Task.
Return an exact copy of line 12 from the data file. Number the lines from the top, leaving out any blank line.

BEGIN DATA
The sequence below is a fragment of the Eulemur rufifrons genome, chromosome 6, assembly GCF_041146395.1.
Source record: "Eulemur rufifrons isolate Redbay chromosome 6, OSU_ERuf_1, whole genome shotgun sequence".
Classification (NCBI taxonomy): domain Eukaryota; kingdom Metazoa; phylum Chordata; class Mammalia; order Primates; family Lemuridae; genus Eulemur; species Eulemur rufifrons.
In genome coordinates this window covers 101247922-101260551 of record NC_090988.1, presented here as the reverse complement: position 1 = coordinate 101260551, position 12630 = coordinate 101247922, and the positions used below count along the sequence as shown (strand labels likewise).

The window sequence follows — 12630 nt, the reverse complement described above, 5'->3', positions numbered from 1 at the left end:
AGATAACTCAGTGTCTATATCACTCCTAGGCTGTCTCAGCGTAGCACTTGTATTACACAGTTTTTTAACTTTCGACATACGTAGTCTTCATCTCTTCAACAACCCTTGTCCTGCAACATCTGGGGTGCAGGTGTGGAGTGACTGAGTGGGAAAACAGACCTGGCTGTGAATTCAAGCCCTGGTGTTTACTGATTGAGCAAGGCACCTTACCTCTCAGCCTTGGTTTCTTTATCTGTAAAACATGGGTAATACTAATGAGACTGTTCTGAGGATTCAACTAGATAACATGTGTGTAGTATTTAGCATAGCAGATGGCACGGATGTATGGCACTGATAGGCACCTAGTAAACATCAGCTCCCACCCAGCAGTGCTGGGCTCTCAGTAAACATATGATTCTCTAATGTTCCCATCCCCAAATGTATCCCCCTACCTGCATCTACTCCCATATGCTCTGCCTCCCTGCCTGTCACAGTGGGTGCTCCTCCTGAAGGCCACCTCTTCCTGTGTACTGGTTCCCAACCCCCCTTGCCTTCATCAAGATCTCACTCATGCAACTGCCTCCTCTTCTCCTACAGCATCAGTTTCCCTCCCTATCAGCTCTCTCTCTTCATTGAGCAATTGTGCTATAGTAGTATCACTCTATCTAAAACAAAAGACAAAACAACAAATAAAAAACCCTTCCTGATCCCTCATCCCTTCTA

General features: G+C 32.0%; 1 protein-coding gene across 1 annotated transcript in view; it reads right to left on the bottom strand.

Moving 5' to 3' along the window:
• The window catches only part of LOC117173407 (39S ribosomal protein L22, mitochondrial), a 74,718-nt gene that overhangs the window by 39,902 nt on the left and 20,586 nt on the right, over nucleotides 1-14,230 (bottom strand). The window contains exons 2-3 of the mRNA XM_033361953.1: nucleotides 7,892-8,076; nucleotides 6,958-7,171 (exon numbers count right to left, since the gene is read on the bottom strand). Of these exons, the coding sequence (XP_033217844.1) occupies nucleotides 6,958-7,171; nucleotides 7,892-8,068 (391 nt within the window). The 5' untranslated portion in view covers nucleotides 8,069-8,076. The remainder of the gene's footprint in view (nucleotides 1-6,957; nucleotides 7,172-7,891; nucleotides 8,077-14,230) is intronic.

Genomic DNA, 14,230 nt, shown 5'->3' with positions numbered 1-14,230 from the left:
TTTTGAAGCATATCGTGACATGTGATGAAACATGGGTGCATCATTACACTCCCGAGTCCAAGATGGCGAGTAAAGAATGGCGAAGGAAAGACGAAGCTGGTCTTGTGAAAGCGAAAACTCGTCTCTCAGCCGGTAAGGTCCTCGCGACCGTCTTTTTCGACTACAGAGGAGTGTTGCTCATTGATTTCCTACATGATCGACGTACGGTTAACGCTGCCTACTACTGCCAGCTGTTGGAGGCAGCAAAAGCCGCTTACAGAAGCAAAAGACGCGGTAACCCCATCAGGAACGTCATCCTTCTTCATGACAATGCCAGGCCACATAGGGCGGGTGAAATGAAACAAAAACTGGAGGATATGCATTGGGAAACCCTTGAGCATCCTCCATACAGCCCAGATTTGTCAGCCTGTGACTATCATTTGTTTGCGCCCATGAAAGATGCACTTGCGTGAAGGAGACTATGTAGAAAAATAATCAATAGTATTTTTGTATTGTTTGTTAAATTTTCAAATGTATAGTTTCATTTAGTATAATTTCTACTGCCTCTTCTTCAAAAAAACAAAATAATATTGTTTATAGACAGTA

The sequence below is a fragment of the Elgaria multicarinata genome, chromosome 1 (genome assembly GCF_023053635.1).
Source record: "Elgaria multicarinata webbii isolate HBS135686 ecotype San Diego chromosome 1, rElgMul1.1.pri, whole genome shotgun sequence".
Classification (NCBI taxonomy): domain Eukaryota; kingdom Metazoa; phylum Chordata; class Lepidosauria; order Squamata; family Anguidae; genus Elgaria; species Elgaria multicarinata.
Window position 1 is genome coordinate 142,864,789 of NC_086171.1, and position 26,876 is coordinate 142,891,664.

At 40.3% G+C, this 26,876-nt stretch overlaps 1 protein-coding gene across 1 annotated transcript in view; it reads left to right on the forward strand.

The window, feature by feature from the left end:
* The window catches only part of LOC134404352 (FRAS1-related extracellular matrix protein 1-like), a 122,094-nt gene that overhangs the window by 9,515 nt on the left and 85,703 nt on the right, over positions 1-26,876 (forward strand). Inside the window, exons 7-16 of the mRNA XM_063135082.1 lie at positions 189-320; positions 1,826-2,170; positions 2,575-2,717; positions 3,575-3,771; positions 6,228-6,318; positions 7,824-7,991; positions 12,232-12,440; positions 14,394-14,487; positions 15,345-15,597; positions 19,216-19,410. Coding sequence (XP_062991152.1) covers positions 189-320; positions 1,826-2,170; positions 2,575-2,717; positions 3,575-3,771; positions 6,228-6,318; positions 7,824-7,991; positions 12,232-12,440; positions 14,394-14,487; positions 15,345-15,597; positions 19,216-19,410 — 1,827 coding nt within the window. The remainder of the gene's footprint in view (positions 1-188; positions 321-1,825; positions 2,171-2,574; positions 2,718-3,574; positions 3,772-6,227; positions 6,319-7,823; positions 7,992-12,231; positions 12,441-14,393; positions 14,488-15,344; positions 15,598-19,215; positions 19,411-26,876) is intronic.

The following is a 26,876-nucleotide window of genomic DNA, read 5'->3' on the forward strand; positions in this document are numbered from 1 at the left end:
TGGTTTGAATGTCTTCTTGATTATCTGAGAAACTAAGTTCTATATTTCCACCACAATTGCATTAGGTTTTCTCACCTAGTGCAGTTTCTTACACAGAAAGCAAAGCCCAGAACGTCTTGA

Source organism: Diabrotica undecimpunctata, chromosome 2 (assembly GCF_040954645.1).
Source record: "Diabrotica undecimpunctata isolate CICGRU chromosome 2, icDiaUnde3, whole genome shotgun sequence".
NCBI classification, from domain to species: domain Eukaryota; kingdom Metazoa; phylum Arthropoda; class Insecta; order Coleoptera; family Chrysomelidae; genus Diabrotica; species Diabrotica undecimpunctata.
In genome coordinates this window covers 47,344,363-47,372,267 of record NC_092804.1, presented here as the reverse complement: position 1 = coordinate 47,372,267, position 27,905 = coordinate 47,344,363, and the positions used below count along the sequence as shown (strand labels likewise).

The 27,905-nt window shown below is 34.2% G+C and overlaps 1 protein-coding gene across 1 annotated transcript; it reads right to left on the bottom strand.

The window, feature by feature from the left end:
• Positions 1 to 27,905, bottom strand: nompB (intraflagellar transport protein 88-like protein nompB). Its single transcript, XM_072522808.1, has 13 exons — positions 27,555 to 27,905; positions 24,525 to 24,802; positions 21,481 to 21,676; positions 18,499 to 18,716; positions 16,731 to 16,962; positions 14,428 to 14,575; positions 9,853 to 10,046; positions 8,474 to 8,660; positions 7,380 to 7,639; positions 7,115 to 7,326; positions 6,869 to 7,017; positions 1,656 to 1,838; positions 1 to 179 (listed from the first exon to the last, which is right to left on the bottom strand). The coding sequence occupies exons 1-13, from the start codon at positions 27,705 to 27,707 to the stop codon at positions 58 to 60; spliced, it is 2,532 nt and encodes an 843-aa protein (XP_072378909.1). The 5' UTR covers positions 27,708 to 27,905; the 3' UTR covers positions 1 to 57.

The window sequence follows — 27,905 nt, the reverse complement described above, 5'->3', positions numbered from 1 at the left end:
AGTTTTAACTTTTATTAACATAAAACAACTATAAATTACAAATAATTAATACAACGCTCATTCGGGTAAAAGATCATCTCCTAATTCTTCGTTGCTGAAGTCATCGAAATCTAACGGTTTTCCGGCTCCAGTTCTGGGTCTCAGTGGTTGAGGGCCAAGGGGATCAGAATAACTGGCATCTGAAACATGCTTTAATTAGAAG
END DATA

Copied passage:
The sequence below is a fragment of the Elgaria multicarinata genome, chromosome 1 (genome assembly GCF_023053635.1).